Kean students not in the Olympic spirit
By Carl Stoffers
The 2014 Winter Olympic Games in Sochi, Russia, came to a conclusion on February 24 with a glitzy, elaborate closing ceremony that put an exclamation point on the two-week international competition. The question is, did anyone care that the games were over?
“I was just too busy to watch,” said junior Jia McRae. “I saw small parts of a hockey game in passing, but I never sat down and watched. I was just too busy to take the time.”
According to Forbes, ratings for the Sochi games were 12 percent lower than the last winter Olympics, held in Vancouver in 2010. Additionally, viewership tapered off as the games progressed, peaking occasionally when a gold medal event took place. The airing of tape-delayed competition and the drastic time difference is being blamed as one of the reasons for the lack of interest.
“I only watched the hockey,” said Dev Das, a recent Kean graduate working in the technology department, “and the tape delay kind of affected the way I watched.
By the time I got home from work, the replay of the U.S. hockey medal game was starting, but I already knew who won, so I only watched a little of it.”
Some Kean students blamed other factors for the apparent lack of local interest in the world’s premier international sports competition.
“In New Jersey, we’re not surrounded by many winter sports,” said freshman Mahim Chowdhury. “Countries like Russia and Norway, they’re surrounded by winter all the time. I stick to sports that I’m familiar with. I watched cross country skiing, but only because my friend wanted to watch. I saw the U.S. hockey games, mostly because there’s hockey here.”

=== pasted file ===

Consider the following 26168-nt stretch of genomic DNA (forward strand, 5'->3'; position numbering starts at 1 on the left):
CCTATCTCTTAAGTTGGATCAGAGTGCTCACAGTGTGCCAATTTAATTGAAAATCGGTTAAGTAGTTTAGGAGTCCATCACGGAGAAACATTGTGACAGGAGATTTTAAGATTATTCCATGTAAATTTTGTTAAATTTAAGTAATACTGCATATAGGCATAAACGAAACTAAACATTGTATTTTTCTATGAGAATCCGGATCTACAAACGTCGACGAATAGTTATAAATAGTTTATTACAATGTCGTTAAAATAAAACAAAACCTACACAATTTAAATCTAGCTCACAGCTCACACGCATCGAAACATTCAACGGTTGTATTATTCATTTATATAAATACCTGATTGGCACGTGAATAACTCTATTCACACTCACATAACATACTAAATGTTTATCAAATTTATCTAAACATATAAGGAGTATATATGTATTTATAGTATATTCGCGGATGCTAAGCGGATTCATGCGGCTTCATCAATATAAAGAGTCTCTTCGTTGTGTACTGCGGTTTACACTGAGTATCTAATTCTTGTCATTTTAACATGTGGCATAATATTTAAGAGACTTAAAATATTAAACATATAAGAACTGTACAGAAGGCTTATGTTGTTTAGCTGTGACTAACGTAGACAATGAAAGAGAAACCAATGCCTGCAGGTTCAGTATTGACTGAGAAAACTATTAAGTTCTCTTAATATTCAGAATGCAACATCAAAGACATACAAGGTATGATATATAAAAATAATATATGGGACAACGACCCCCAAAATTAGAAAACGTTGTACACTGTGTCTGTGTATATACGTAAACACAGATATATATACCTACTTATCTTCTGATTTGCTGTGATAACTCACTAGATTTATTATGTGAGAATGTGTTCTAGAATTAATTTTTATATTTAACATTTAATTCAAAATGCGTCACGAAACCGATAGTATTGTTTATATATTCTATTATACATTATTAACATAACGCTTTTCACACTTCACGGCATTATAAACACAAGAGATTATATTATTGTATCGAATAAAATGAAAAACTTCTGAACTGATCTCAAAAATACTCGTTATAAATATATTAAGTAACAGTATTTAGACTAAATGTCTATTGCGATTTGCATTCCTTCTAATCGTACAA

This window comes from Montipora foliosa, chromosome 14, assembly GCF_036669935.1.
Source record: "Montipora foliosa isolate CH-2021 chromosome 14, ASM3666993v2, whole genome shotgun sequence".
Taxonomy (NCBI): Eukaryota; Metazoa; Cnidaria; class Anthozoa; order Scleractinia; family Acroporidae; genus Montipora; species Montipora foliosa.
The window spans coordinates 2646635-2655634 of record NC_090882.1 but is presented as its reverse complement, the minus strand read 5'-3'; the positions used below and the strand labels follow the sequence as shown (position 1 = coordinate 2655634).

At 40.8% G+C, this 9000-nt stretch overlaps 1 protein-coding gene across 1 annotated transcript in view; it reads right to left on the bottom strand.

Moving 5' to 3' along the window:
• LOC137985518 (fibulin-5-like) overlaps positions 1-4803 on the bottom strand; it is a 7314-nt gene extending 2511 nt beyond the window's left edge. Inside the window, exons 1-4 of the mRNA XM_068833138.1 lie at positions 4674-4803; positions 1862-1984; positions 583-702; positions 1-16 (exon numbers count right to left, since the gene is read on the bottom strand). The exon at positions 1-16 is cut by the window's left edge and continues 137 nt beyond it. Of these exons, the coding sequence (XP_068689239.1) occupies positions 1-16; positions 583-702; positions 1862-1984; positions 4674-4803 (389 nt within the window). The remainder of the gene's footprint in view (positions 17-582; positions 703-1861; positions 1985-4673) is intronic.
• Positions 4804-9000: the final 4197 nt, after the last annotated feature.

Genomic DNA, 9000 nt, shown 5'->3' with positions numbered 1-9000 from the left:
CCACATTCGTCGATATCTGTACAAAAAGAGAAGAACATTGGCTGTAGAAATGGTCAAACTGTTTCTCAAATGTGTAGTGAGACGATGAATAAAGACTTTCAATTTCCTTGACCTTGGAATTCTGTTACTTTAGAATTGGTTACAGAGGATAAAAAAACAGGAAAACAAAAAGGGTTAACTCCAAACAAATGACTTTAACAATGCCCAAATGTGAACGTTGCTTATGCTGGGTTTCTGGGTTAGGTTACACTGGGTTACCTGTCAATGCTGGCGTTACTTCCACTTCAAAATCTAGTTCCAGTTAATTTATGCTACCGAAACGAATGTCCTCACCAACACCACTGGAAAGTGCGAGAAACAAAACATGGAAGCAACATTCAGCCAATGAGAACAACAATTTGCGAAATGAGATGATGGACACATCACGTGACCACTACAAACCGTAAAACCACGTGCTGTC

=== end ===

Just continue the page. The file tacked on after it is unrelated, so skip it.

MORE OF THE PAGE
The 2014 games were not without controversy. Proclaimed the most expensive Olympics ever by Vanity Fair, with a price tag of more than $50 billion, there were numerous accusations of corruption swirling around Sochi, and Russian President Vladimir Putin’s recently enacted anti-gay laws were the cause of
international protest. The outrage was not limited to the political world, though; it was also evident on the Kean campus.
“How the Russian government treated gays is the direct reason I didn’t watch the Olympics,” said senior Lawrence Carsillo. “Even knowing someone who went to the Olympics, I simply asked my friends and family how the person scored. I sent her an email explaining that I truly cared about her playing, but I wanted to stand against Russia.”
Despite the controversy, the Russian team recorded the top medal count, with 33, and the United States finished a disappointing fourth, bringing home
28 medals and contributing to the lukewarm interest at home.
Still, some Kean students enjoyed the Olympics and were sad to see the games end. Senior Alex Atys was especially interested in hockey and skiing.
“I got into it,” said Atys, who is from Canada. “I watched the hockey and skiing. I watched snowboarding, too. I’m a hockey fan, so I was happy that we took the two gold medals in hockey.”
This year’s Winter Olympics went out with a whimper, as far as Kean students are concerned. The 2018 competition will be played in PyeongChang, South Korea, and if this year’s games are any indication, students at Kean University will barely notice.